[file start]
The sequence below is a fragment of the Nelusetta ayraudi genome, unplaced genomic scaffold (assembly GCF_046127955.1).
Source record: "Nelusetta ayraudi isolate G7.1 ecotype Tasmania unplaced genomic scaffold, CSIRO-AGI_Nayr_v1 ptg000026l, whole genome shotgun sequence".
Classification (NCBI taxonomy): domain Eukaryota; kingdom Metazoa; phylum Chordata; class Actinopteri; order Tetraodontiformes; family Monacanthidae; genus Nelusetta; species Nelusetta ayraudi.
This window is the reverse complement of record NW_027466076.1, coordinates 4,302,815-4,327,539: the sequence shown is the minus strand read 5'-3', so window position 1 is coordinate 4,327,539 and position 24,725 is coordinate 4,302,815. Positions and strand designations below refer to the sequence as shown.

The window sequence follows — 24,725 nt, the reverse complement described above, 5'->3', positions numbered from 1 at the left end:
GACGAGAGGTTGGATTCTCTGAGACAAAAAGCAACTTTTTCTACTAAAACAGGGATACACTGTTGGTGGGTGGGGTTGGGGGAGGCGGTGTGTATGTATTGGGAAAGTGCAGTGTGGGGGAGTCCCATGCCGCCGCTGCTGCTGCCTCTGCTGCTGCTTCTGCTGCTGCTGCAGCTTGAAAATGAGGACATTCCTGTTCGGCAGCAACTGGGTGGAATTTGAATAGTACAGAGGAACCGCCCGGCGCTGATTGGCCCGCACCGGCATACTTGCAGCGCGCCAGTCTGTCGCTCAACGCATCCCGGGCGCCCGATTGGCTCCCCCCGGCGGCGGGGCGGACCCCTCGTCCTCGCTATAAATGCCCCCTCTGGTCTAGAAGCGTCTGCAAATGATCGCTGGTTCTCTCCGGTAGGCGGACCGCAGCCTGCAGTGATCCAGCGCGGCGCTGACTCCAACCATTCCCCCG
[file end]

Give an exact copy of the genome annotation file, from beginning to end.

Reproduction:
The sequence below is a fragment of the Nelusetta ayraudi genome, unplaced genomic scaffold (assembly GCF_046127955.1).
Source record: "Nelusetta ayraudi isolate G7.1 ecotype Tasmania unplaced genomic scaffold, CSIRO-AGI_Nayr_v1 ptg000026l, whole genome shotgun sequence".
Classification (NCBI taxonomy): domain Eukaryota; kingdom Metazoa; phylum Chordata; class Actinopteri; order Tetraodontiformes; family Monacanthidae; genus Nelusetta; species Nelusetta ayraudi.
This window is the reverse complement of record NW_027466076.1, coordinates 4,302,815-4,327,539: the sequence shown is the minus strand read 5'-3', so window position 1 is coordinate 4,327,539 and position 24,725 is coordinate 4,302,815. Positions and strand designations below refer to the sequence as shown.

The window sequence follows — 24,725 nt, the reverse complement described above, 5'->3', positions numbered from 1 at the left end:
GACGAGAGGTTGGATTCTCTGAGACAAAAAGCAACTTTTTCTACTAAAACAGGGATACACTGTTGGTGGGTGGGGTTGGGGGAGGCGGTGTGTATGTATTGGGAAAGTGCAGTGTGGGGGAGTCCCATGCCGCCGCTGCTGCTGCCTCTGCTGCTGCTTCTGCTGCTGCTGCAGCTTGAAAATGAGGACATTCCTGTTCGGCAGCAACTGGGTGGAATTTGAATAGTACAGAGGAACCGCCCGGCGCTGATTGGCCCGCACCGGCATACTTGCAGCGCGCCAGTCTGTCGCTCAACGCATCCCGGGCGCCCGATTGGCTCCCCCCGGCGGCGGGGCGGACCCCTCGTCCTCGCTATAAATGCCCCCTCTGGTCTAGAAGCGTCTGCAAATGATCGCTGGTTCTCTCCGGTAGGCGGACCGCAGCCTGCAGTGATCCAGCGCGGCGCTGACTCCAACCATTCCCCCG